Railway construction and the subsequent forest development transformed
the life of the Border Karelians in the forest region north of Lake Ladoga
during the 1920s and 1930s. The area included six Finnish municipalities
which were ceded to the Soviet Union after the Second World War. Before
the Suojärvi railway line was completed (1922), this area was dominated
by Orthodox Karelian culture which distinguished itself from the rest of
Finland by language and religion. Until the frontier between Finland
and Russia was closed in 1918 (Finland became independent in 1917),
the Border Karelians bought their necessary foodstuffs from Russia, increasing
their contact with the East.
After the railway was completed, a heavy migration movement was directed toward Border Karelia from all over Finland. Jobs in the wood processing industry and forestry caused the so-called 'Suojärvi fever.' Because of that, a rapid cultural change took place in Border Karelia. The settlers were mostly Finnish and represented Lutheran culture. Mixed marriages became common and the customs related to the indigenous Orthodox culture gradually fell out of fashion. Even the Karelian language spoken by the Border Karelians gave way to the Finnish language. The Border Karelians gave up their old Karelian way of living together in a large family. As the nuclear family became common, large Karelian houses were abaondoned.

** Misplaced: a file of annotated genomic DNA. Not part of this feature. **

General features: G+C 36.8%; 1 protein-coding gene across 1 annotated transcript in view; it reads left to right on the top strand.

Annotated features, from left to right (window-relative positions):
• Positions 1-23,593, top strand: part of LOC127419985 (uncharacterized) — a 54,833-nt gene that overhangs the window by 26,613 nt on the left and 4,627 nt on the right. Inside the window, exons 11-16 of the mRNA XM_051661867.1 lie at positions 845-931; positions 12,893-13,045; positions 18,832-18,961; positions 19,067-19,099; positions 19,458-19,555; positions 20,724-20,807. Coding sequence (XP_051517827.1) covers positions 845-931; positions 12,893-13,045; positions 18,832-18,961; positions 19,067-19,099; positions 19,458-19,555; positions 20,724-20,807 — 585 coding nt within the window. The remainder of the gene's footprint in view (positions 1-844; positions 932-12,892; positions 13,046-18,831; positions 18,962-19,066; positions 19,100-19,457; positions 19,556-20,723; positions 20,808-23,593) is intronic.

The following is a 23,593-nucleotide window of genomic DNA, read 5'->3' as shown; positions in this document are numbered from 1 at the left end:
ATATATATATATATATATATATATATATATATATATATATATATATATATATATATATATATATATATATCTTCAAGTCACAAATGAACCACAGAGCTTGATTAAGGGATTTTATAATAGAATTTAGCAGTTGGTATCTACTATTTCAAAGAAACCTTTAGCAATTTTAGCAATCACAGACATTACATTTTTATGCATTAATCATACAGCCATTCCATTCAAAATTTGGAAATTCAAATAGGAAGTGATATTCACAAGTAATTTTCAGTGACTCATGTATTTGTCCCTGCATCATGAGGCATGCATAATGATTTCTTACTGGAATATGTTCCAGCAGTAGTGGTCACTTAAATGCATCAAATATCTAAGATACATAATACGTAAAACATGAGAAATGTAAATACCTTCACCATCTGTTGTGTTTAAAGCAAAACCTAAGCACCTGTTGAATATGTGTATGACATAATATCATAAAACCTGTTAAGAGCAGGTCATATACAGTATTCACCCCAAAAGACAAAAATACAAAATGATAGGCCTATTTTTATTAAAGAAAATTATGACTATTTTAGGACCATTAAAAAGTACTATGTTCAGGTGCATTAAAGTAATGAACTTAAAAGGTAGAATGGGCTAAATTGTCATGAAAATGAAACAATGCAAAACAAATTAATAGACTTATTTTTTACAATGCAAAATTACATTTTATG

As a replacement, people adopted new building traditions from other parts of Finland. New ways were also adopted in forest work, and old Karelian forest workers' tools were replaced by tools brought from other parts of Finland.